Vol 3, No 1 (2018)

Table of Contents


2518 Views, 294 PDF Downloads
Soroosh Nalchigar, Mark Fox


A major challenge in making cities smarter is performing comparative analyses across two or more cities, or within a city across two or more departments. The problem is that data models and the underlying semantics of their content differ, making analysis difficult at best and erroneous at worst. This paper explores the hypothesis that a single, interoperable (i.e., shareable) data model/ontology can be designed for one category of city data: openly published 311 call centre data. 311 is a service provided by many North American cities that responds to non-emergency questions and reports made by the public. It has rapidly become the single point of contact for city services, inquiries, etc. We perform a semantic analysis of the content of 311 open datasets from four cities. The result of the analysis is that existing 311 datasets combine multiple semantic dimensions in their data making it impossible to perform comparative analysis. We then construct a 311 Reference Ontology that separates the semantic dimensions, and show how 311 data from multiple cities can be mapped onto the 311 Reference Ontology.  We also demonstrate how the ontology can be used to support analysis

1125 Views, 99 PDF Downloads
Jason Ng


Smart cities have gained widespread interests in the recent years. However, the understanding of the subject can differ among different smart cities' communities, particularly across the academia, industry, and government sectors. Similarly, the approach towards the realization of smart cities can vary from one city to the other, depending on their standpoints and perspectives. These are largely due to the subject matter at hand which is not only inherently interdisciplinary but also all-encompassing in nature, hence resulting in the wide heterogeneity in the treatment of the subject. The purpose of this paper is thus aimed to summarize the basic pertinent understanding of smart cities (in terms of “why”, “what”, “who”, “when”, “where”) as well as to put forward the various key approaches in smart cities (in terms of “how”). From there, a smarter approach towards smart cities is then delineated taking into account the considerations of the government, providers and consumers in order to attain an overall win-win benefit for all the stakeholders involved. It is meant to be a short and concise paper for both practitioners and researchers, (1) who are in the field to gain a additional insight into the subject or (2) who are new in the field to get an introductory overview of the subject, so as to obtain a better understanding in the approach towards smart cities that is relevant to their individual context.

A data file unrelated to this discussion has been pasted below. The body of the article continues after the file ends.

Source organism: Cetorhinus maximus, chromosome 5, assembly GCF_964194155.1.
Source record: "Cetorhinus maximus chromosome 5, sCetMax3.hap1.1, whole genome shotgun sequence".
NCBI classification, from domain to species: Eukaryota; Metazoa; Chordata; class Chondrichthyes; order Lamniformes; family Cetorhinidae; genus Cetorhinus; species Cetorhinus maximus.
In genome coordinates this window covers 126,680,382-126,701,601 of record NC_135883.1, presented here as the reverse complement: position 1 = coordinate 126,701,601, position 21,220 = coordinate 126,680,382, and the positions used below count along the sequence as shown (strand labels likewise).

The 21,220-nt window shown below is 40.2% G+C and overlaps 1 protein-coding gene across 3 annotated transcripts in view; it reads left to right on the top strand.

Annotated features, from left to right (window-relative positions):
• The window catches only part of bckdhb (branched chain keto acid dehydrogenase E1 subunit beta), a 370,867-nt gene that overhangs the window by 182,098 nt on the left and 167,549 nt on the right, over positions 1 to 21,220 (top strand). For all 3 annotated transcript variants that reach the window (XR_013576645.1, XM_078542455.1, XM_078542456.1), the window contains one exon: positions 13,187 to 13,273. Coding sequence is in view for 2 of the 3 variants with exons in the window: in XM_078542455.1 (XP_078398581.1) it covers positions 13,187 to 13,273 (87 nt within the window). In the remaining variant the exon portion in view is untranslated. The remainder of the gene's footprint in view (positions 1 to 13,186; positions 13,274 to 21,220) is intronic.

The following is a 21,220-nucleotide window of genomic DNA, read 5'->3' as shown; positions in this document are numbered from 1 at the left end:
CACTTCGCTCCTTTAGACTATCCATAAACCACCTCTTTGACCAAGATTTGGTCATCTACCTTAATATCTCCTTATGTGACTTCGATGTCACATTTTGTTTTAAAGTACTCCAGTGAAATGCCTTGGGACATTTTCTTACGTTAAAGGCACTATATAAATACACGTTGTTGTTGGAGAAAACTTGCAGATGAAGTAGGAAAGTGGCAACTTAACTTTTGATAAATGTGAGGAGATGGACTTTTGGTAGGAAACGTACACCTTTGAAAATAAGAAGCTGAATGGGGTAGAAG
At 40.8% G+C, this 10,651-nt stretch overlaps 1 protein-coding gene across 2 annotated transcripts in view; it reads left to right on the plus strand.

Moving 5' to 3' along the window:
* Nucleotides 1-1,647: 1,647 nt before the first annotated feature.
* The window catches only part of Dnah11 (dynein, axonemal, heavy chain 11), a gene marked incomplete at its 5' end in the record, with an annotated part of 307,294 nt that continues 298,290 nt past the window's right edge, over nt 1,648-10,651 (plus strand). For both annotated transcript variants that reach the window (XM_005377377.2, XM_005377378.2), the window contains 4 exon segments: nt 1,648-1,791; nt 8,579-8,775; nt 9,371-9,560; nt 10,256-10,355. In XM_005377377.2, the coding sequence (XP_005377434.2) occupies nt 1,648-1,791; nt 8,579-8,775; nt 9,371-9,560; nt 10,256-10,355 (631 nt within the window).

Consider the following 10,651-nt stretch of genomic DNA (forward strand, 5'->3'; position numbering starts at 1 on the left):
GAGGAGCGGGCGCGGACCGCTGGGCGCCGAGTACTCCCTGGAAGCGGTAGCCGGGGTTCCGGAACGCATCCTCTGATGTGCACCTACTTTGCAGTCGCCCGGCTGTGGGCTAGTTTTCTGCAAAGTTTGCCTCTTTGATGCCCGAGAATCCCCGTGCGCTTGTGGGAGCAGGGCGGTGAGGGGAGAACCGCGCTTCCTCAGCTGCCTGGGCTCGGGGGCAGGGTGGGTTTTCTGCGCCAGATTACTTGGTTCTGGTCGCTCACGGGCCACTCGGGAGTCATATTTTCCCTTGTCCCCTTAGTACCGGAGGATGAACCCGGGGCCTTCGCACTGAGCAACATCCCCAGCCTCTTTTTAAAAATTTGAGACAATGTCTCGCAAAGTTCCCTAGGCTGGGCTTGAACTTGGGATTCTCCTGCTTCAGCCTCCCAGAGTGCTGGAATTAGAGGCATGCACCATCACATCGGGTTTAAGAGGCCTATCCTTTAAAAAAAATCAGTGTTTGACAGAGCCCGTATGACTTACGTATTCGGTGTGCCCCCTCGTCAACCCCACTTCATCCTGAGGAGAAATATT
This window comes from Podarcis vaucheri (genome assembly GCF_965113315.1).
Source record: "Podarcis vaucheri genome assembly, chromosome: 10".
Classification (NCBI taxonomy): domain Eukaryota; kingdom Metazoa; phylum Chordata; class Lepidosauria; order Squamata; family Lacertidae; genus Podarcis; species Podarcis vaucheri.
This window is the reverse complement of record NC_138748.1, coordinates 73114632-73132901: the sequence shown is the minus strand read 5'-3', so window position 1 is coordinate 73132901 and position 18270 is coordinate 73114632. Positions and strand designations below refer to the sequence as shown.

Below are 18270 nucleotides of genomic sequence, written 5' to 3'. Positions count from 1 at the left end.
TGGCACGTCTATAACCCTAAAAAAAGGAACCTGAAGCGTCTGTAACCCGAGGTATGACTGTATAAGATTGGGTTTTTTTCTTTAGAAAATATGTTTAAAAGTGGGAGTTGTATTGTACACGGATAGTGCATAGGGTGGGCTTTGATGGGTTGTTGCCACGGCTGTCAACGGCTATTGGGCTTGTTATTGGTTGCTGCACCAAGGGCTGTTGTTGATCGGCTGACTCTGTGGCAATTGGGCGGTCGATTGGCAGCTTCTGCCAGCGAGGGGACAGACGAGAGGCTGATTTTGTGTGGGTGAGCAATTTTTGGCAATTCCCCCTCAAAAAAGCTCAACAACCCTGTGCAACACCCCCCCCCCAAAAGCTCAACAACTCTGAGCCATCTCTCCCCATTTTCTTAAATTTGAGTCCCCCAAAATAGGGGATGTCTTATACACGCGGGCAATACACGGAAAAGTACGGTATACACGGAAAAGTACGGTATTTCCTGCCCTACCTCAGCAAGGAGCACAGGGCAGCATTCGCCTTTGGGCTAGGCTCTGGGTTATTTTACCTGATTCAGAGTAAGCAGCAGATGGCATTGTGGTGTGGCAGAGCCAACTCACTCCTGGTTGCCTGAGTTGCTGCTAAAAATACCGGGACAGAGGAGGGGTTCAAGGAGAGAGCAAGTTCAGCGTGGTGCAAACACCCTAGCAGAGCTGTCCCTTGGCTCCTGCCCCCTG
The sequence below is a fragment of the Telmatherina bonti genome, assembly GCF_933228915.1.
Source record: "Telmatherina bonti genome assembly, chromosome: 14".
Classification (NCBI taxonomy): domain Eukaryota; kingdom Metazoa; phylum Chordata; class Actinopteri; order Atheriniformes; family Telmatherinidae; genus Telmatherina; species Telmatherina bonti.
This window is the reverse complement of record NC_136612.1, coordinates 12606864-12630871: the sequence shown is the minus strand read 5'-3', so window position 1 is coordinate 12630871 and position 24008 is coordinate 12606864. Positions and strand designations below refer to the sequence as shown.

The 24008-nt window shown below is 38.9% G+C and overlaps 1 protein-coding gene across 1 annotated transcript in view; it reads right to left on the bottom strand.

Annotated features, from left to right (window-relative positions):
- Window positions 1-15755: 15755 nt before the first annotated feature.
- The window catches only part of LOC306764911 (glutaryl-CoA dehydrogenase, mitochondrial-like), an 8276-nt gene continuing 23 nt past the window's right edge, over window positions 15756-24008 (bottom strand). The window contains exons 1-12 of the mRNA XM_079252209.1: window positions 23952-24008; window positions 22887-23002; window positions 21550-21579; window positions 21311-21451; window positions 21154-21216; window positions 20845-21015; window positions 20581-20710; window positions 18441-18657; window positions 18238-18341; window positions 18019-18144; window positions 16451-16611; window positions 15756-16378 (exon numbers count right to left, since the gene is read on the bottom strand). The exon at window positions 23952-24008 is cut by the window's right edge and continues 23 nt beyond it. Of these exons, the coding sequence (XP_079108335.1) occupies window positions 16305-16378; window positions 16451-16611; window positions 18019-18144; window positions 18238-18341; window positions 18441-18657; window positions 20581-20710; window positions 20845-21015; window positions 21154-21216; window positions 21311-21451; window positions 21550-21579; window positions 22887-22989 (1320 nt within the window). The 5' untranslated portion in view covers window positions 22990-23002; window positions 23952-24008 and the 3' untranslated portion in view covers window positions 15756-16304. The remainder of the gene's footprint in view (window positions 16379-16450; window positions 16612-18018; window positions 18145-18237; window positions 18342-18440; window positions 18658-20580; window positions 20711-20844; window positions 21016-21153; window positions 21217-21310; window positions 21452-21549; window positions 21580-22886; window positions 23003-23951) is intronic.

2188 Views, 330 PDF Downloads
Kwi-Gon Kim


Currently, there is no overarching model to integrating city planning, smart techniques and climate change. After reviewing the existing literature on the theoretical framework of smart water grid, this paper describes three case studies focusing on innovative technology placement and network of smart water grids in Fiji islands, Nepal and the Philippines. Then, based on the case study results, this study develops an alternative grid development pattern scenario model. The model shows ecology-water-energy-climate change nexus which allows for simulating and predicting the effects of smart water grid on the urban ecosystem and net carbon emissions.


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